Thankfully, there's always Revelations to save the day. The 1960 classic (along with the obligatory encore) closes almost every program and I don't know how the Ailey dancers manage to make it look fresh every night, but they do. It's a warhorse for good reason -- it just works.

Ashley Hod as Dewdrop
I rounded out my frantic December schedule with one final matinee performance of the NYCB Nutcracker today. Overall the performance didn't match the perfection of the earlier Hyltin/Veyette/Peck Nutcracker but Mr. B's Nut is always worth seeing. Ashly Isaacs (Sugarplum Fairy) is a work in progress. She's very athletic, cheerful, and her ménage of pique turns was blindingly fast but had a slip during a supported pirouette in the final moments of the coda, and her timing was awkward in some moments in the grand pas de deux -- that piqué turn to arabesque penchée series in particular was too carefully prepared to make its full impact. Taylor Stanley was an elegant partner. A bit low-key but beautiful line. More intriguing was Ashley Hod (Dewdrop). She's a tall leggy looker and managed the dizzying allegro work of the Dewdrop with style. Other standouts: Harrison Ball exploded out of the box in Tea (often a variation that makes little impact) and Daniel Ulbricht's Candy Cane.

The woman sitting next to me was from London and it was her first time seeing this version. She was almost as fun as the performance itself. She clapped when the tree grew. She cried at the snowflakes. She ooh'ed and aah'ed at the angels. She cheered loudly after each successive Candy Cane hoop jump. When Mother Ginger left the stage waving to the audience she waved back. At the end of it all she sighed, "This was SO beautiful. Most beautiful thing I've ever seen." Amen.


  1. The photo... I disagree. I think that's a wonderful picture of you.

    Alvin Ailey... I really wish we could see again the terrific choreography he did for the Met's old O'Hearne/Merrill "Aida". It was delightful, really inventive, and totally appropriate to the opera's time and story. Standouts that I remember were a Sacred Vulture dance by a near-naked premier danseur, a charming dance for little black girls in Amneris's chambers, and a procession of priestesses carrying alabaster bowls of burning oil during the Temple Scene. The balletic parts of the Triumphal Scene were fabulous, too. His work beats all to pieces what currently passes for opera ballets.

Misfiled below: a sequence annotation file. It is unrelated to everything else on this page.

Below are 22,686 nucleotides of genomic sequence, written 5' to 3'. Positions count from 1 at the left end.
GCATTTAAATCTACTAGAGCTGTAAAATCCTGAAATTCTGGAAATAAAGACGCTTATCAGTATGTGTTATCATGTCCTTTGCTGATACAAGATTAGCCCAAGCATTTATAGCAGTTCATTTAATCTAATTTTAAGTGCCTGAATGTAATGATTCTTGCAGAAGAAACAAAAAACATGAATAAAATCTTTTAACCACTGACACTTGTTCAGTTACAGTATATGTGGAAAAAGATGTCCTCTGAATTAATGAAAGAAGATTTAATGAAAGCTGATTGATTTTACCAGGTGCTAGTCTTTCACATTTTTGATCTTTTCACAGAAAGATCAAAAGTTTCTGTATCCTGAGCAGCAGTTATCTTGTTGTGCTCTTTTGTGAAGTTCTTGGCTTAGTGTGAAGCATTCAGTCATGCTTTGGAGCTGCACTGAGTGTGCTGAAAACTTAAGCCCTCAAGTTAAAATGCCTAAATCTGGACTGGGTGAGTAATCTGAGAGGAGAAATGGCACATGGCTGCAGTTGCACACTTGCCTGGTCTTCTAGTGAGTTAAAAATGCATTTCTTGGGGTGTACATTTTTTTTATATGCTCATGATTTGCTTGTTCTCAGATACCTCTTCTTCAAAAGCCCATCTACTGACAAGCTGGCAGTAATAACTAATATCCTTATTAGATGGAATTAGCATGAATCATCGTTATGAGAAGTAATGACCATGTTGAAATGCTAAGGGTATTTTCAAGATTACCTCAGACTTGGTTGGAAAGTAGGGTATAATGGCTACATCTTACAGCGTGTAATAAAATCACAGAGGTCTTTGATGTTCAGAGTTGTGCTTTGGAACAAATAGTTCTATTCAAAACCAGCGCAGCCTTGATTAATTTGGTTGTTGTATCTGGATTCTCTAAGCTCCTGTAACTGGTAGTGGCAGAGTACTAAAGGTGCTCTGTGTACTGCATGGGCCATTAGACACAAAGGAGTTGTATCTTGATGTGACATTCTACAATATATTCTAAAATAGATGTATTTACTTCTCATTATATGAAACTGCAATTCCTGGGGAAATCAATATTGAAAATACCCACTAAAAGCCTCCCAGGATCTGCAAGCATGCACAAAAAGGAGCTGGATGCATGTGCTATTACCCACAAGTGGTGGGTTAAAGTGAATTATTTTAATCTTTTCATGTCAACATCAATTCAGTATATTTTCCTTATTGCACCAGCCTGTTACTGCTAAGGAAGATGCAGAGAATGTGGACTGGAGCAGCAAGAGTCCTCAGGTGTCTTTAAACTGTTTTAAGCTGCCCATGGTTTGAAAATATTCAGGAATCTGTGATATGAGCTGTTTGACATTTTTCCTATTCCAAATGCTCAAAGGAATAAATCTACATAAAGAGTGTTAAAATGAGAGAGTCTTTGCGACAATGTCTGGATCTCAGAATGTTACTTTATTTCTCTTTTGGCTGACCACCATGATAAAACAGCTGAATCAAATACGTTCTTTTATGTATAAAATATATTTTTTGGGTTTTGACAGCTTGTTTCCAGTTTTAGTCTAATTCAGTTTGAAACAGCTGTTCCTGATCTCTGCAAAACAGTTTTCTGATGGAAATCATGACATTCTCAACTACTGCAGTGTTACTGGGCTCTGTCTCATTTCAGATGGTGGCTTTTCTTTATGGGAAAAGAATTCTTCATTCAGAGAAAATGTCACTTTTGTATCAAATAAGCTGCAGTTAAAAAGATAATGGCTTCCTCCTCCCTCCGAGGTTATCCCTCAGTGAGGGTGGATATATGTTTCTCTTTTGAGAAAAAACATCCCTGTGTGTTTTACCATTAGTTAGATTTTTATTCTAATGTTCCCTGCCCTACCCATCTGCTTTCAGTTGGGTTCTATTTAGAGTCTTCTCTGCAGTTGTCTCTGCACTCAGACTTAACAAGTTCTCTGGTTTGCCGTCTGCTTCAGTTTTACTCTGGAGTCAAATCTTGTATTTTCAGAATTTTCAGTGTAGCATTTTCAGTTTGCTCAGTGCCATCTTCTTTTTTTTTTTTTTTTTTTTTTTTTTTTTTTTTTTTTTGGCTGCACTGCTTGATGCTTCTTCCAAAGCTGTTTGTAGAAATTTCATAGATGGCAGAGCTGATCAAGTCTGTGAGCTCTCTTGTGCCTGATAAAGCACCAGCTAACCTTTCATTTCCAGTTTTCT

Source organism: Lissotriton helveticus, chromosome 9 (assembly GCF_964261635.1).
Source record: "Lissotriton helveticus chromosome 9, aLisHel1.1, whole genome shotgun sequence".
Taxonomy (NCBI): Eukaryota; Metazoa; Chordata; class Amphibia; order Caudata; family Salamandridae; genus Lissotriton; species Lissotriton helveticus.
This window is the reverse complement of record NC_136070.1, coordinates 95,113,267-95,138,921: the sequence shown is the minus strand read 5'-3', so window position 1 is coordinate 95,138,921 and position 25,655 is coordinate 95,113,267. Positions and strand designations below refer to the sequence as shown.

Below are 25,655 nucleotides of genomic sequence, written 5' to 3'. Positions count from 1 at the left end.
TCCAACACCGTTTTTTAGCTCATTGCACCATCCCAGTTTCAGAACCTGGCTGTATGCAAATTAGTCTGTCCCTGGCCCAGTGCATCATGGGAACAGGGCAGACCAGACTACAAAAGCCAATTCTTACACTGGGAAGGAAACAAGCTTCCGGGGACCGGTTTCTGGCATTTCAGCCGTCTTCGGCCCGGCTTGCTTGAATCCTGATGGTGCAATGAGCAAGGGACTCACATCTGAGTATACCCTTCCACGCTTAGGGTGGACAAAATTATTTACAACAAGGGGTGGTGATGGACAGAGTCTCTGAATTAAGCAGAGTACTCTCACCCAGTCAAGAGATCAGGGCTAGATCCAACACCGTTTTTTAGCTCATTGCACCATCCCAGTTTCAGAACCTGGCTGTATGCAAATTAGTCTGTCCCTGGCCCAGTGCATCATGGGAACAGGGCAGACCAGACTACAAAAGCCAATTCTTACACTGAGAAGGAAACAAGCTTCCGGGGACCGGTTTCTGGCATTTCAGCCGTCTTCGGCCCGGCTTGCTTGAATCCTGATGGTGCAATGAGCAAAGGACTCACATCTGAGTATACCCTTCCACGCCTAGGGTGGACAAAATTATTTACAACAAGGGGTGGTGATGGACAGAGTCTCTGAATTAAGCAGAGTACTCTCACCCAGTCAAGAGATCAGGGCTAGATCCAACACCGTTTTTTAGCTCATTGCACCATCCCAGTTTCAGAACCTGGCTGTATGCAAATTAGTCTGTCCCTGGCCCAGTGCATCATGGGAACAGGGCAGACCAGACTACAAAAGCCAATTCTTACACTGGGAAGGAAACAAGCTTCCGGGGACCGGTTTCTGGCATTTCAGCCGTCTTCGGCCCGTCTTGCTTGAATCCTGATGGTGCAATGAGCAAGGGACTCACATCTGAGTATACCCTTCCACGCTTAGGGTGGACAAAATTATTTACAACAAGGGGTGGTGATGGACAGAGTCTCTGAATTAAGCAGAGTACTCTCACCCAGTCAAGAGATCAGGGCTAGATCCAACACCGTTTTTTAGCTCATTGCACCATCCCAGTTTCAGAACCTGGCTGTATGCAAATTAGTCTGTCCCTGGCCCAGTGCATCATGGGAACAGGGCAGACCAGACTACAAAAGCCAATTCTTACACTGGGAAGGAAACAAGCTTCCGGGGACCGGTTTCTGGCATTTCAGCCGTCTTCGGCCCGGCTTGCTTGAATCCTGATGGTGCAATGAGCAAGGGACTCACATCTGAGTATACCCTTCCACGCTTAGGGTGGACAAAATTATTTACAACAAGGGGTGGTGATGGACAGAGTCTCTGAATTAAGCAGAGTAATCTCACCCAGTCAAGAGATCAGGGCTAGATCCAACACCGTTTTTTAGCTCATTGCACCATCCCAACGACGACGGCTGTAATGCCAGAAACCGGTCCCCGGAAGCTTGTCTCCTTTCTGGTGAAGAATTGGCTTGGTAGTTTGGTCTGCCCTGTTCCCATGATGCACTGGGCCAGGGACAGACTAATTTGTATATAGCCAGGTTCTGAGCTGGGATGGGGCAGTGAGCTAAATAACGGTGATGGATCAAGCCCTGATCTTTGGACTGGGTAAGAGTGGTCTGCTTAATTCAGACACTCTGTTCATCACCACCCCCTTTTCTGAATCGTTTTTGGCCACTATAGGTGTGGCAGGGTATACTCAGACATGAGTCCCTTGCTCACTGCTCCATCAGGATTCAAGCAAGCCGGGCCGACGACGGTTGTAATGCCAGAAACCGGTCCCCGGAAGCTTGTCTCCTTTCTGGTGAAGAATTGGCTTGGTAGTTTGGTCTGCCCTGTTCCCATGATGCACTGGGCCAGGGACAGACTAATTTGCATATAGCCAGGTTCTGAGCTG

Lucic as the Verdi Baritone of Our Times... puh-leeeeeze. All he does is bellow. I wish the Met would maybe look around for another candidate. (And nope, that ain't Mr. Domingo!)

    So glad your Brit seatmate recognized the beauty of Balanchine's Nutcracker. I think it far outclasses every other version I've seen.

    1. Ken, I never knew Ailey did choreography for an Aida! I would love to see that -- maybe "Aida Suite" or something? His company is rather atrophied -- it's as if they know as long as they pump out Revelations night after night they're good, so that's what they do. Kind of reminds me of late in life Dean Martin who apparently would tell the same jokes (with the same parts where he fell down "drunk") every night.

      I agree that Balanchine's Nut is the gold standard. I've seen basically every version. Many of them have their moments but only Mr. B's puts it together in a curtain-to-curtain masterpiece. The worst Nuts have to be the Grigorovich Nut and the Nureyev Nut.

  2. Hi Ivy. I just wanted to say I enjoy reading your blog and your posts on Parterre Box. You recently posted a clip of the curtain calls of Price's farewell at The Met. One of all time favourite Youtube clips is of Cossotto in the Judgement scene from this performance. She tears the place apart!!! I was wondering if you've seen it? And if you have - do you like it?

    1. Yes I have seen it! It's amazing! And it's on youtube: